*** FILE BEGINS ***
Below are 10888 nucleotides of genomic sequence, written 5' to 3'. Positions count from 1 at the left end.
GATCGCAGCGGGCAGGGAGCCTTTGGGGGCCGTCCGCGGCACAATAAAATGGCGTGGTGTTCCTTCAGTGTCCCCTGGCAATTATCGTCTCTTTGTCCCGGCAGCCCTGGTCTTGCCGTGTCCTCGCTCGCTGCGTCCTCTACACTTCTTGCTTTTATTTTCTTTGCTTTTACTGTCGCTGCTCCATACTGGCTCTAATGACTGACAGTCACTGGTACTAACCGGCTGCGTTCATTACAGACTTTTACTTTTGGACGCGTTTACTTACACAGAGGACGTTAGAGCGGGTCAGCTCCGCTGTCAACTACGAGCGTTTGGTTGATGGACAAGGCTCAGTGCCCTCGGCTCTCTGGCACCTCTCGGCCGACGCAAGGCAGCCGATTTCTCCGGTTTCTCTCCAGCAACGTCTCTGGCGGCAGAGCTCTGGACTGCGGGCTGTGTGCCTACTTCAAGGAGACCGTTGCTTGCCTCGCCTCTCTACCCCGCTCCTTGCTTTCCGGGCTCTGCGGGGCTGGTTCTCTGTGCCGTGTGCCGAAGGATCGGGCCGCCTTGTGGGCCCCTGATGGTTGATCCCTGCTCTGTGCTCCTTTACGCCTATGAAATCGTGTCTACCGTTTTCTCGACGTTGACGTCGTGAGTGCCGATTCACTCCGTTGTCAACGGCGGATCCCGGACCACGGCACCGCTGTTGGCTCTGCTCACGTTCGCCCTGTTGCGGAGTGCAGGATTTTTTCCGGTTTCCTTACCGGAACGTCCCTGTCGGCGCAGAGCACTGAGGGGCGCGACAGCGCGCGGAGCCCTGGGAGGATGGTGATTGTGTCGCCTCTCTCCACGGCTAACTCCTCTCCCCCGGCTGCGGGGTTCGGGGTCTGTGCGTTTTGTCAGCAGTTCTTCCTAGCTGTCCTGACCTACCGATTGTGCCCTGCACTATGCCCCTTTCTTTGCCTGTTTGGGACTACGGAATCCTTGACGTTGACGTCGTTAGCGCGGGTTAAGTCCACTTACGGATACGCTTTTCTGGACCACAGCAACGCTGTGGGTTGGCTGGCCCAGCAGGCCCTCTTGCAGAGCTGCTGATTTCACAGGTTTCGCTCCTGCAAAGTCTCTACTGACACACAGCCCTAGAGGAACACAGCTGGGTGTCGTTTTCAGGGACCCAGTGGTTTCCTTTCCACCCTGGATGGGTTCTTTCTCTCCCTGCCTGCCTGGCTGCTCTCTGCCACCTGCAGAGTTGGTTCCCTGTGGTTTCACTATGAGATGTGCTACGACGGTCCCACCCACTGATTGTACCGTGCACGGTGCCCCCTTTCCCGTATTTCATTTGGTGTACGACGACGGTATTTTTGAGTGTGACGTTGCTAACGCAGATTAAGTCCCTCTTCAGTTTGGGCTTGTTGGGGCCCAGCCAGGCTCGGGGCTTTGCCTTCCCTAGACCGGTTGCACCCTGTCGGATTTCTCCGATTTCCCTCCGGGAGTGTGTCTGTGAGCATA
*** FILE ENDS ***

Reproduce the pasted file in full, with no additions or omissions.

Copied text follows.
Below are 10888 nucleotides of genomic sequence, written 5' to 3'. Positions count from 1 at the left end.
GATCGCAGCGGGCAGGGAGCCTTTGGGGGCCGTCCGCGGCACAATAAAATGGCGTGGTGTTCCTTCAGTGTCCCCTGGCAATTATCGTCTCTTTGTCCCGGCAGCCCTGGTCTTGCCGTGTCCTCGCTCGCTGCGTCCTCTACACTTCTTGCTTTTATTTTCTTTGCTTTTACTGTCGCTGCTCCATACTGGCTCTAATGACTGACAGTCACTGGTACTAACCGGCTGCGTTCATTACAGACTTTTACTTTTGGACGCGTTTACTTACACAGAGGACGTTAGAGCGGGTCAGCTCCGCTGTCAACTACGAGCGTTTGGTTGATGGACAAGGCTCAGTGCCCTCGGCTCTCTGGCACCTCTCGGCCGACGCAAGGCAGCCGATTTCTCCGGTTTCTCTCCAGCAACGTCTCTGGCGGCAGAGCTCTGGACTGCGGGCTGTGTGCCTACTTCAAGGAGACCGTTGCTTGCCTCGCCTCTCTACCCCGCTCCTTGCTTTCCGGGCTCTGCGGGGCTGGTTCTCTGTGCCGTGTGCCGAAGGATCGGGCCGCCTTGTGGGCCCCTGATGGTTGATCCCTGCTCTGTGCTCCTTTACGCCTATGAAATCGTGTCTACCGTTTTCTCGACGTTGACGTCGTGAGTGCCGATTCACTCCGTTGTCAACGGCGGATCCCGGACCACGGCACCGCTGTTGGCTCTGCTCACGTTCGCCCTGTTGCGGAGTGCAGGATTTTTTCCGGTTTCCTTACCGGAACGTCCCTGTCGGCGCAGAGCACTGAGGGGCGCGACAGCGCGCGGAGCCCTGGGAGGATGGTGATTGTGTCGCCTCTCTCCACGGCTAACTCCTCTCCCCCGGCTGCGGGGTTCGGGGTCTGTGCGTTTTGTCAGCAGTTCTTCCTAGCTGTCCTGACCTACCGATTGTGCCCTGCACTATGCCCCTTTCTTTGCCTGTTTGGGACTACGGAATCCTTGACGTTGACGTCGTTAGCGCGGGTTAAGTCCACTTACGGATACGCTTTTCTGGACCACAGCAACGCTGTGGGTTGGCTGGCCCAGCAGGCCCTCTTGCAGAGCTGCTGATTTCACAGGTTTCGCTCCTGCAAAGTCTCTACTGACACACAGCCCTAGAGGAACACAGCTGGGTGTCGTTTTCAGGGACCCAGTGGTTTCCTTTCCACCCTGGATGGGTTCTTTCTCTCCCTGCCTGCCTGGCTGCTCTCTGCCACCTGCAGAGTTGGTTCCCTGTGGTTTCACTATGAGATGTGCTACGACGGTCCCACCCACTGATTGTACCGTGCACGGTGCCCCCTTTCCCGTATTTCATTTGGTGTACGACGACGGTATTTTTGAGTGTGACGTTGCTAACGCAGATTAAGTCCCTCTTCAGTTTGGGCTTGTTGGGGCCCAGCCAGGCTCGGGGCTTTGCCTTCCCTAGACCGGTTGCACCCTGTCGGATTTCTCCGATTTCCCTCCGGGAGTGTGTCTGTGAGCATA